“Megafarms blight local communities who complain of the pervasive stench, noise and bio-diversity loss. And rivers are polluted due to excess manure and agricultural run-off. Local government is on the front line in granting planning permission for new units but unfortunately, they are often not aware that animal welfare and climate change issues can be a material consideration in every planning decision.
“We urge the Secretary of State for Levelling Up, Housing and Communities to strengthen the law and issue guidance for local government to urgently clear this matter up.”
Compassion is calling on the public to contact the Ministers responsible for planning to strengthen the law to take it beyond doubt that animal welfare and climate change can be material considerations in every single planning decision. This will ensure that, where communities are overwhelmed by factory farms, local authorities can reject planning applications for even more of them.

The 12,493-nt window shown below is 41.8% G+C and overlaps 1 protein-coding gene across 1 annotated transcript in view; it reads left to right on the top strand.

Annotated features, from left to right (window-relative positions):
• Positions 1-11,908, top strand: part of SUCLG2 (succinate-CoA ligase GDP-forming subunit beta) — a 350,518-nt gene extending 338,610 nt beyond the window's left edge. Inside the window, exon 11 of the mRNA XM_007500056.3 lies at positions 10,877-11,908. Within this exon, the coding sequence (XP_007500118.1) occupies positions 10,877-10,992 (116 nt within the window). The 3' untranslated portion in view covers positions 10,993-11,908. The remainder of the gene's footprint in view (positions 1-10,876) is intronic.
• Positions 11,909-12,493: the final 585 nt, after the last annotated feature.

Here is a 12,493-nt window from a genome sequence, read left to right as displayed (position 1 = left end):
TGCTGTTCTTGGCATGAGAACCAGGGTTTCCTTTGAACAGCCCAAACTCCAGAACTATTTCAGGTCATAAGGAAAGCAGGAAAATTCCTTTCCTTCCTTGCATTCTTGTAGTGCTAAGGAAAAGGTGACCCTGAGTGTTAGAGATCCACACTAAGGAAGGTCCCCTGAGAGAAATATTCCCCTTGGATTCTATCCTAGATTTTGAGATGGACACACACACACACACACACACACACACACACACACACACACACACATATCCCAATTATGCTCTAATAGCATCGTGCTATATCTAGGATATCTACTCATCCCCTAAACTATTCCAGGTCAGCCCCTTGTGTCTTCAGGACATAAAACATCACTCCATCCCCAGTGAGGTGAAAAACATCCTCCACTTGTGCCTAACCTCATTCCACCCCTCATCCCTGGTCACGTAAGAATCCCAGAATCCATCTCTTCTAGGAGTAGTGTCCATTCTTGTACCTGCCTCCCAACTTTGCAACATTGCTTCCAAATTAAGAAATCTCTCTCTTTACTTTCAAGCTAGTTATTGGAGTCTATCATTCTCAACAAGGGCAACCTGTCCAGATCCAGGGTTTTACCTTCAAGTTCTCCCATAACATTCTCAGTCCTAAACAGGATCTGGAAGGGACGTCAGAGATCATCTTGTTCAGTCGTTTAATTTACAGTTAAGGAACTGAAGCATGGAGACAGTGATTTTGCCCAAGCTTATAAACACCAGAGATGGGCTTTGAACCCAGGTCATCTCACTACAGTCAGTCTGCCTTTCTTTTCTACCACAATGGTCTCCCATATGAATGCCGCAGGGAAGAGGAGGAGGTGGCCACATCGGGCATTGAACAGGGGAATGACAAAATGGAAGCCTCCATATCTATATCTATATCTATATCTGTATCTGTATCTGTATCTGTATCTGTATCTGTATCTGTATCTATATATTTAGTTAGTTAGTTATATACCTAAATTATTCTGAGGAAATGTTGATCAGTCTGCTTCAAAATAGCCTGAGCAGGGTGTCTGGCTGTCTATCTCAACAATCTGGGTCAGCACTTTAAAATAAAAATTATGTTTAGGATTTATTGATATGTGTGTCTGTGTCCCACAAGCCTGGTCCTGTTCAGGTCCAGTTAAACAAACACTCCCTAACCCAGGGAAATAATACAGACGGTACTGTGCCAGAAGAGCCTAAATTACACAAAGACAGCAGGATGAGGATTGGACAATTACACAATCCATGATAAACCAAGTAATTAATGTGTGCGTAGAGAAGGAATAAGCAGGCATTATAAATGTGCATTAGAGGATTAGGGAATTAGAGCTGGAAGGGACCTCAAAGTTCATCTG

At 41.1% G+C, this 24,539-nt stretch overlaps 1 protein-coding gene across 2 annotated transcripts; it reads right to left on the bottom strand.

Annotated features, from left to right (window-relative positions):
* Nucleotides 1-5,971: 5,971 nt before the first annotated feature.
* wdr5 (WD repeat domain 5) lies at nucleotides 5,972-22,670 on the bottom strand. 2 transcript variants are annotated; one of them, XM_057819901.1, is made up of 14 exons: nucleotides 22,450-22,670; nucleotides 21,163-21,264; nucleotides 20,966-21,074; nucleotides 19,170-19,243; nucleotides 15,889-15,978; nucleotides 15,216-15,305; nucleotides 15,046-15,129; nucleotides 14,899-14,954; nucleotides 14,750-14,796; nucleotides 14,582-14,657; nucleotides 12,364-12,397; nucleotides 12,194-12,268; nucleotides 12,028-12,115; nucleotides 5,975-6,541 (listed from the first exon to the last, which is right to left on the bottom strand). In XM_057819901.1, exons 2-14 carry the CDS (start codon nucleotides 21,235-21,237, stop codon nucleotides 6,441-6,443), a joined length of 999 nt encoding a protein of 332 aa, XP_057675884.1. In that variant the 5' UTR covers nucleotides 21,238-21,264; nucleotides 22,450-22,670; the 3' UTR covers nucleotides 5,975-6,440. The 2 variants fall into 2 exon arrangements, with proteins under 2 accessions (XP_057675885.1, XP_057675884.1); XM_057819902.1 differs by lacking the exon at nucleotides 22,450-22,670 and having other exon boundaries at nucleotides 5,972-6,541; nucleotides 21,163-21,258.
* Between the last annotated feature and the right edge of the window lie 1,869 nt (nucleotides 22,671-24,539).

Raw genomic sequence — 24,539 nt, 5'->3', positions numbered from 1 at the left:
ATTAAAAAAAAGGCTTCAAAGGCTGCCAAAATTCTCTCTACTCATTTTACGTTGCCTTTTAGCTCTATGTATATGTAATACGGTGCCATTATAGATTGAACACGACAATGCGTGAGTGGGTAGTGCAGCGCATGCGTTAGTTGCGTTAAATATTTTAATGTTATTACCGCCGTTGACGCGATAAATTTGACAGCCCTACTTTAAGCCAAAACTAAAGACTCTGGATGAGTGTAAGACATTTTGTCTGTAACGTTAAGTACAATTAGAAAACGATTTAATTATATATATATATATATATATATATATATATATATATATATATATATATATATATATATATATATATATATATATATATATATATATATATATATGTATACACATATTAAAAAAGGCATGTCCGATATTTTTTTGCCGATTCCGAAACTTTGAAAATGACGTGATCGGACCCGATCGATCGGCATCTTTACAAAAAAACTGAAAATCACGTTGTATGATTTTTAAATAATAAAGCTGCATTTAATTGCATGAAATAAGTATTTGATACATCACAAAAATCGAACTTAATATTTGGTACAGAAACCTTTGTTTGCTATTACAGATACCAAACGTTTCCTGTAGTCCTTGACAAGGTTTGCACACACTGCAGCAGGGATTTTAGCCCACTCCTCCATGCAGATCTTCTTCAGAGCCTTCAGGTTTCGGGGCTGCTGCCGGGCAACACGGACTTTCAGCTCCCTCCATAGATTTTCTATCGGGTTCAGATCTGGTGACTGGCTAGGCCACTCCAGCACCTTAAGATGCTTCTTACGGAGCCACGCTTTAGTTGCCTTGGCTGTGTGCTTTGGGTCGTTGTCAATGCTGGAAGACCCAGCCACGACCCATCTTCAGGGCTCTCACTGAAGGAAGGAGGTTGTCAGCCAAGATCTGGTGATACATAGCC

For more information or to arrange an interview please email firstname.lastname@example.org or call 01483 521 615.
Relevant Images can be downloaded here.
Notes to Editors:
- Link to Michael Gove MP’s quote on US-style farming.
- The data:
The top ten regions with the highest number of livestock reared indoors are: Lincolnshire, Shropshire, Norfolk, Antrim, Herefordshire, North Yorkshire, Suffolk, Tyrone, Nottinghamshire and Powys.
The interactive map was created through a comprehensive data search of poultry, dairy and of farms in the UK using a combination of Freedom of Information (FOI) requests, planning documents, industry publications, feed company literature, equipment suppliers, farm websites, on-location verification and other sources.
The definition of a ‘mega farm’ used in this research is based on the United States
Environmental Protection Agency (EPA) definition for a Large Concentrated Animal Feeding Operation or CAFO with low animal welfare potential.
A small number of large free range poultry units are classified as ‘intensive’ under current Environmental Permitting Regulations owing to their size. Whilst every effort has been made to identify these units, it is not always possible, so some may be included in overall figures.